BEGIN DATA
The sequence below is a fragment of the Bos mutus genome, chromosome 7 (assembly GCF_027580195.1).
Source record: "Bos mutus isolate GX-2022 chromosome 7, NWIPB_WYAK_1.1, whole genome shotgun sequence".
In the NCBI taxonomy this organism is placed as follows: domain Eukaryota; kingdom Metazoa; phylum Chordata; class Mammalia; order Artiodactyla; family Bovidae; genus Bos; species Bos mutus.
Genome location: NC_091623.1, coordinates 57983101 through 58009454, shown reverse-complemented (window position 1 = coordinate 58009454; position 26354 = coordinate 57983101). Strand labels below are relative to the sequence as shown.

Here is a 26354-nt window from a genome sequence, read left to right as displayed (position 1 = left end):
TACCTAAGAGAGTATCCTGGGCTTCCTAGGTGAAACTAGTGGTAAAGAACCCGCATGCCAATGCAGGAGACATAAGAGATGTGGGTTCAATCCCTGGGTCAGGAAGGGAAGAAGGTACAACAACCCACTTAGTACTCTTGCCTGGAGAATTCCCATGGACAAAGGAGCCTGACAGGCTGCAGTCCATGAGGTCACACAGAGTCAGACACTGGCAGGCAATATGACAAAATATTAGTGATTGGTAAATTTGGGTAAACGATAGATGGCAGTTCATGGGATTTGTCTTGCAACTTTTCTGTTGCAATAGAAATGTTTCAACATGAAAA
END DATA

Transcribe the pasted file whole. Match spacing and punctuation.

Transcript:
The sequence below is a fragment of the Bos mutus genome, chromosome 7 (assembly GCF_027580195.1).
Source record: "Bos mutus isolate GX-2022 chromosome 7, NWIPB_WYAK_1.1, whole genome shotgun sequence".
In the NCBI taxonomy this organism is placed as follows: domain Eukaryota; kingdom Metazoa; phylum Chordata; class Mammalia; order Artiodactyla; family Bovidae; genus Bos; species Bos mutus.
Genome location: NC_091623.1, coordinates 57983101 through 58009454, shown reverse-complemented (window position 1 = coordinate 58009454; position 26354 = coordinate 57983101). Strand labels below are relative to the sequence as shown.

Here is a 26354-nt window from a genome sequence, read left to right as displayed (position 1 = left end):
TACCTAAGAGAGTATCCTGGGCTTCCTAGGTGAAACTAGTGGTAAAGAACCCGCATGCCAATGCAGGAGACATAAGAGATGTGGGTTCAATCCCTGGGTCAGGAAGGGAAGAAGGTACAACAACCCACTTAGTACTCTTGCCTGGAGAATTCCCATGGACAAAGGAGCCTGACAGGCTGCAGTCCATGAGGTCACACAGAGTCAGACACTGGCAGGCAATATGACAAAATATTAGTGATTGGTAAATTTGGGTAAACGATAGATGGCAGTTCATGGGATTTGTCTTGCAACTTTTCTGTTGCAATAGAAATGTTTCAACATGAAAA